It's a tragic technological story heard round the world -- a college freshman's Webcam spying leading to a suicidal jump from the George Washington Bridge. Dharun Ravi, a freshman at Rutgers University, used his Macbook to stream video of his gay roommate having "a sexual encounter" in their room on September The roommate, Tyler Clementi, did not know that he was being watched or taped.
Tyler Clementi was a college student at Rutgers University who came out as gay to his religious family. But when his roommate secretly filmed him during a sexual encounter with another man and shared it on social media, the humiliation drove Tyler to suicide in Eight years later, his mother, Jane Clementitold the Today show how her faith got her through the worst event of her life.
But will Rutgers University student Tyler Clementi's suicide make any difference regarding cyber bullying? Will it change the way hate crime laws are applied to sexual orientation? October 3,
Dharun Ravi waits for a judge to explain the law to a jury before jurors begin deliberating. Friday, Ravi was convicted of using a webcam to spy on his roommate, Tyler Clementi, having an intimate encounter with another man. Days later, Clementi committed suicide. In SeptemberRutgers student Dharun Ravi used a webcam to spy on his roommate having sex with another man he didn't tape him or broadcast him; he just took a few quick peeps and tweeted about it, according to in-depth reporting by Ian Parker at The New Yorker.
That is something that fellow students Dharun Ravi and Molly Wei, also both 18, forgot or ignored when they live-streamed video of Clementi hooking up in the room he shared with Ravi. Shortly afterward, Clementi leaped to his death from the George Washington Bridge. As a young person feeling out his own sexuality, Tyler Clementi was saddled with a specific burden.
Tyler, 18, committed suicide three days after his roommate, Dharun Ravi, allegedly used his webcam to watch him kissing another man and streamed it live on his Internet chat group. Molly Wei19, whose laptop Ravi allegedly used to watch the encounter, has agreed to testify against him in exchange for admission into a first-time offenders program. For their part, the Clementis hope to help prevent similar tragedies with the foundation they created, which will fund programs for gay teens, bullying and suicide prevention.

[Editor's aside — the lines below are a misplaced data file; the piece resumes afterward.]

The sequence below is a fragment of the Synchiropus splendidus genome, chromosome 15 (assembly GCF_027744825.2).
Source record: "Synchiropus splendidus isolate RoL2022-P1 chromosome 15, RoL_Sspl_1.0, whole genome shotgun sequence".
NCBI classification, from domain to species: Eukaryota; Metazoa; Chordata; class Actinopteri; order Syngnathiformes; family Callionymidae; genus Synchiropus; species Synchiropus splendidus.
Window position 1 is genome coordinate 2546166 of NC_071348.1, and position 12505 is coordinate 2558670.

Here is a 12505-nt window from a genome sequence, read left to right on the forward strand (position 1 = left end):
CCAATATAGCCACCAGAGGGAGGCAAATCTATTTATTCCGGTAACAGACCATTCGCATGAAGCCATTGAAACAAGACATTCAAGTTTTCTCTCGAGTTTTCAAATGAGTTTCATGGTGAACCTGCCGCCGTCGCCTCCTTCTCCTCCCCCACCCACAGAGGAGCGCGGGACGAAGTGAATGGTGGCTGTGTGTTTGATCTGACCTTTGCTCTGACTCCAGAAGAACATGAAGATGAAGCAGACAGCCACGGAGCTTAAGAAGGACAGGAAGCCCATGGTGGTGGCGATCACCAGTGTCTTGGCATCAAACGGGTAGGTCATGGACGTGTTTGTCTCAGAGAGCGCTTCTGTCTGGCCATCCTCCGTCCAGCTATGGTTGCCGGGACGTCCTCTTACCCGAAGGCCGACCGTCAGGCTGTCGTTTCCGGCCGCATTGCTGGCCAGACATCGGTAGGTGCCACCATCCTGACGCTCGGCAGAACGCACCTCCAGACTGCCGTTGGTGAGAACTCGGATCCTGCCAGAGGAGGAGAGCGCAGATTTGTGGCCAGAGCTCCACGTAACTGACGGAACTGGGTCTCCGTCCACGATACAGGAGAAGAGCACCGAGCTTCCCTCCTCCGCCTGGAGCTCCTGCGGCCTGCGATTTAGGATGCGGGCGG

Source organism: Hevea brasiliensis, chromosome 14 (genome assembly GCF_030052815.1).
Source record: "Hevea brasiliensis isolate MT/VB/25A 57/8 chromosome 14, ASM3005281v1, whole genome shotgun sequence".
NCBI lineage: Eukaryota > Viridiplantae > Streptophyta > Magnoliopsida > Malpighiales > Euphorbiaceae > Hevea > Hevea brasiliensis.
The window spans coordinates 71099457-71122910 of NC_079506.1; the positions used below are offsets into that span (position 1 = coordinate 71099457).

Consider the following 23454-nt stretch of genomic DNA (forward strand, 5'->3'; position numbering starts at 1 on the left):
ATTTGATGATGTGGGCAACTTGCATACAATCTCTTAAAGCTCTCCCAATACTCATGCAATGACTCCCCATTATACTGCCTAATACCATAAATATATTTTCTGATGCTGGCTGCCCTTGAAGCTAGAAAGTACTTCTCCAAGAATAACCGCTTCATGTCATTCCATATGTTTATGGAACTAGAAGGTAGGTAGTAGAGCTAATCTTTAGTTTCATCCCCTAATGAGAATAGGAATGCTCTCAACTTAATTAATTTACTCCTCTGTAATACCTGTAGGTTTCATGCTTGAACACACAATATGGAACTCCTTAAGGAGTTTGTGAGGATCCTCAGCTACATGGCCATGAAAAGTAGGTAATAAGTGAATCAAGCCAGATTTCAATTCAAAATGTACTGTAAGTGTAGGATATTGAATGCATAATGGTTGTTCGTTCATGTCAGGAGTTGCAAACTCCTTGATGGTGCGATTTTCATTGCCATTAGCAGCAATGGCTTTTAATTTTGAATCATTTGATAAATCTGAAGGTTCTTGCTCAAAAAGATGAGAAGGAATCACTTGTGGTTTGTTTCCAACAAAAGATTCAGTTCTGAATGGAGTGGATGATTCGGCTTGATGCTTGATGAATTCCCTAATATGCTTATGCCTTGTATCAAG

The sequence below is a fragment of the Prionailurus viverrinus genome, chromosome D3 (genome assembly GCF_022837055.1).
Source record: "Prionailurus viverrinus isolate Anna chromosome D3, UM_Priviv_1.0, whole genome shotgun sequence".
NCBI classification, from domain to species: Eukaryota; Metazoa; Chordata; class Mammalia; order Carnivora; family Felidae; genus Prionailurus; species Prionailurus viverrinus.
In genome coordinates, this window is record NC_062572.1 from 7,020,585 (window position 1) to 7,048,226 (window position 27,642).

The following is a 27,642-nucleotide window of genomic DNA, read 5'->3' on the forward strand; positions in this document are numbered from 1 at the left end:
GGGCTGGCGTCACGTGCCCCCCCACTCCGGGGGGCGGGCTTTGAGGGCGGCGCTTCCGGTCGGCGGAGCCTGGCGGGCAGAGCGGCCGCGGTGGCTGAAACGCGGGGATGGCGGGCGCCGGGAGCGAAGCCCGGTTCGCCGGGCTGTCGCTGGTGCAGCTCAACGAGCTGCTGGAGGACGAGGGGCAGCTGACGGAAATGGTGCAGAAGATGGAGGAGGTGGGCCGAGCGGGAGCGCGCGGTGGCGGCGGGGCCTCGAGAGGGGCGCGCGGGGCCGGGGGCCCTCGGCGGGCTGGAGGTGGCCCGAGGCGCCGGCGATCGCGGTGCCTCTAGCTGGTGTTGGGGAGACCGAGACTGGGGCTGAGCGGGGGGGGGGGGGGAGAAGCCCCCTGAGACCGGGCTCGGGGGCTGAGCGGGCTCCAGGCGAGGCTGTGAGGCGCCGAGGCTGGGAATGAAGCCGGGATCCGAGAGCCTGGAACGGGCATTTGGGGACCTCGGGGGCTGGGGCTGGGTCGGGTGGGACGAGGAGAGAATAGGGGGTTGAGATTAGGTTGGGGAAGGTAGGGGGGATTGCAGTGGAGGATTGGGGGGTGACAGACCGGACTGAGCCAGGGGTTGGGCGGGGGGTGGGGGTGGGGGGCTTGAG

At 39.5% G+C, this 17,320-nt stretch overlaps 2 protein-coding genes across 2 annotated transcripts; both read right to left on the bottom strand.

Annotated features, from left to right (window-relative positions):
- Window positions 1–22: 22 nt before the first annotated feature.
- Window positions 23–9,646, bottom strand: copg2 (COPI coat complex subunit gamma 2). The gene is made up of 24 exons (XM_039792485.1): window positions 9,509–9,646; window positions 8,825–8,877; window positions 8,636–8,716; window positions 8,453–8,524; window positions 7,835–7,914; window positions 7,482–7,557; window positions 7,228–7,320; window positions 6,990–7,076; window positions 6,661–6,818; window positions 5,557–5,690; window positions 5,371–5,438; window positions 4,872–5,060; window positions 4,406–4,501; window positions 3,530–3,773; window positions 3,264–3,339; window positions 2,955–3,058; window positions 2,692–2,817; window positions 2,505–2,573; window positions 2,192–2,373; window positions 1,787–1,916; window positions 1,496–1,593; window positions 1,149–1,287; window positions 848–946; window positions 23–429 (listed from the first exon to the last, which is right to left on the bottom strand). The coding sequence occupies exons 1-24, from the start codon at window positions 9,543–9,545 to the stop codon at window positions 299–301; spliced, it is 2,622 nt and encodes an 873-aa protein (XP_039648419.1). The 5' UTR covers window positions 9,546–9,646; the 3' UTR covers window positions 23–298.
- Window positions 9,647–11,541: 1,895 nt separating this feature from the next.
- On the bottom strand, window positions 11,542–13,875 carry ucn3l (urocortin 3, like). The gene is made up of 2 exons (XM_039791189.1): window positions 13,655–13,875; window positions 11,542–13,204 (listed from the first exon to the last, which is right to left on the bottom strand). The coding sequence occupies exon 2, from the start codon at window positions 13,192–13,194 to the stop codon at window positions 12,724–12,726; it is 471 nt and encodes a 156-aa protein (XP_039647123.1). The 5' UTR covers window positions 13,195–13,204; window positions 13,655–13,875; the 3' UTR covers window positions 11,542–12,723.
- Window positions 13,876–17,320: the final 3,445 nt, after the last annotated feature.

His story sparked efforts to support LGBTQ youth, raise awareness of the harassment they face, and prevent suicide among queer young people. Another result is new legislation stiffening penalties for cyber harassment. Later his parents quit their longtime evangelical church because it condemned homosexuality as a sin.
On Wednesday, police found the body of year-old Rutgers University freshman Tyler Clementi one week after he killed himself following his roommate posting a video online of Clementi having a sexual encounter with another man. Authorities believe that Clementi leapt from the George Washington Bridge in New York after his roommate secretly taped him and then posted the footage on the Internet. Clementi's roommate Dharan Ravi and Ravi's childhood friend Molly Wei are each facing two counts of invasion of privacy and could spend up to five years in prison if they are convicted of distributing sexual images without consent.
Eight years ago this Saturday, my son, Tyler Clementi, died by suicide after vicious cyberbullying at Rutgers University because of his sexual orientation. He was 18 years old. Study after study continues to find that LGBTQ youth are at a higher risk for suicide than their heterosexual peers. And those raised in religious communities, many of which teach that being LGBTQ is a sin, are even more likely to attempt suicide.